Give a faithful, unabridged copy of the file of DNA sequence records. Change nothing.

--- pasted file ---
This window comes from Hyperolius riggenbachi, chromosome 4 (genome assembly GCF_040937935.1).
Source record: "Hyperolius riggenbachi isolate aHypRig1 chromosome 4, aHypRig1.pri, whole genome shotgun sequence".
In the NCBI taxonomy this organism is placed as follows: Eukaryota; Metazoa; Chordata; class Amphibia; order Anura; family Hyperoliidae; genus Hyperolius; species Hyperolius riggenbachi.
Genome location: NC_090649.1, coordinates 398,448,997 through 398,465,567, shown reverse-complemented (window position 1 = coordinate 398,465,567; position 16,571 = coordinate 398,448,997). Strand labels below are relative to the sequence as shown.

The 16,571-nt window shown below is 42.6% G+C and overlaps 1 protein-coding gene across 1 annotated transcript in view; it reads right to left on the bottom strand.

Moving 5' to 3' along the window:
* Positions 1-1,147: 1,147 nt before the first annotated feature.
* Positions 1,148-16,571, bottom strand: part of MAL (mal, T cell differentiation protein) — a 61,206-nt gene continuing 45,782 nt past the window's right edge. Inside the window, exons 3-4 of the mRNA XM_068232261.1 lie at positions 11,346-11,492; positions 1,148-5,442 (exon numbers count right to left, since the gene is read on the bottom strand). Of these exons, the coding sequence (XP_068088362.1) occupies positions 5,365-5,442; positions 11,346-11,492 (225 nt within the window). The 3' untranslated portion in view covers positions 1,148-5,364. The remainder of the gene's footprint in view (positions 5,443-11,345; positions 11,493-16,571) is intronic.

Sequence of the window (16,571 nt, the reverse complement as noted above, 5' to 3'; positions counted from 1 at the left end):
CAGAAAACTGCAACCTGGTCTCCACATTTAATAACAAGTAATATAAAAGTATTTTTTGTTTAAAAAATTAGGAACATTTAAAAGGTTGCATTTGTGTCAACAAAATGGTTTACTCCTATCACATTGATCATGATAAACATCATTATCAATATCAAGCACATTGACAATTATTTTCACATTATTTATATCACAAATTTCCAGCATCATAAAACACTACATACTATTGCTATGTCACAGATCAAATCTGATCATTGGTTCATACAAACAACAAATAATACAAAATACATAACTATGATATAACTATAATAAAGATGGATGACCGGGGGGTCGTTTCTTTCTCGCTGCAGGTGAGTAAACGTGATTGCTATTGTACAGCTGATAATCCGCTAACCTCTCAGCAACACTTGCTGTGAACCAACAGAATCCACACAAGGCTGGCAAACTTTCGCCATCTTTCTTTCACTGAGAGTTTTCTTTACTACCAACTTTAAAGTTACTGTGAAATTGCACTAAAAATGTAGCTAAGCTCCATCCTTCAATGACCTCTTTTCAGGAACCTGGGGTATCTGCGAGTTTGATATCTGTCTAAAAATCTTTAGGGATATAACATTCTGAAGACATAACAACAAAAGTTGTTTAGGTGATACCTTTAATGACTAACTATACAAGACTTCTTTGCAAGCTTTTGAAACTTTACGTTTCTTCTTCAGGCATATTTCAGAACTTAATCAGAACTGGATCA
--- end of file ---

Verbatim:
This window comes from Hyperolius riggenbachi, chromosome 4 (genome assembly GCF_040937935.1).
Source record: "Hyperolius riggenbachi isolate aHypRig1 chromosome 4, aHypRig1.pri, whole genome shotgun sequence".
In the NCBI taxonomy this organism is placed as follows: Eukaryota; Metazoa; Chordata; class Amphibia; order Anura; family Hyperoliidae; genus Hyperolius; species Hyperolius riggenbachi.
Genome location: NC_090649.1, coordinates 398,448,997 through 398,465,567, shown reverse-complemented (window position 1 = coordinate 398,465,567; position 16,571 = coordinate 398,448,997). Strand labels below are relative to the sequence as shown.

The 16,571-nt window shown below is 42.6% G+C and overlaps 1 protein-coding gene across 1 annotated transcript in view; it reads right to left on the bottom strand.

Moving 5' to 3' along the window:
* Positions 1-1,147: 1,147 nt before the first annotated feature.
* Positions 1,148-16,571, bottom strand: part of MAL (mal, T cell differentiation protein) — a 61,206-nt gene continuing 45,782 nt past the window's right edge. Inside the window, exons 3-4 of the mRNA XM_068232261.1 lie at positions 11,346-11,492; positions 1,148-5,442 (exon numbers count right to left, since the gene is read on the bottom strand). Of these exons, the coding sequence (XP_068088362.1) occupies positions 5,365-5,442; positions 11,346-11,492 (225 nt within the window). The 3' untranslated portion in view covers positions 1,148-5,364. The remainder of the gene's footprint in view (positions 5,443-11,345; positions 11,493-16,571) is intronic.

Sequence of the window (16,571 nt, the reverse complement as noted above, 5' to 3'; positions counted from 1 at the left end):
CAGAAAACTGCAACCTGGTCTCCACATTTAATAACAAGTAATATAAAAGTATTTTTTGTTTAAAAAATTAGGAACATTTAAAAGGTTGCATTTGTGTCAACAAAATGGTTTACTCCTATCACATTGATCATGATAAACATCATTATCAATATCAAGCACATTGACAATTATTTTCACATTATTTATATCACAAATTTCCAGCATCATAAAACACTACATACTATTGCTATGTCACAGATCAAATCTGATCATTGGTTCATACAAACAACAAATAATACAAAATACATAACTATGATATAACTATAATAAAGATGGATGACCGGGGGGTCGTTTCTTTCTCGCTGCAGGTGAGTAAACGTGATTGCTATTGTACAGCTGATAATCCGCTAACCTCTCAGCAACACTTGCTGTGAACCAACAGAATCCACACAAGGCTGGCAAACTTTCGCCATCTTTCTTTCACTGAGAGTTTTCTTTACTACCAACTTTAAAGTTACTGTGAAATTGCACTAAAAATGTAGCTAAGCTCCATCCTTCAATGACCTCTTTTCAGGAACCTGGGGTATCTGCGAGTTTGATATCTGTCTAAAAATCTTTAGGGATATAACATTCTGAAGACATAACAACAAAAGTTGTTTAGGTGATACCTTTAATGACTAACTATACAAGACTTCTTTGCAAGCTTTTGAAACTTTACGTTTCTTCTTCAGGCATATTTCAGAACTTAATCAGAACTGGATCA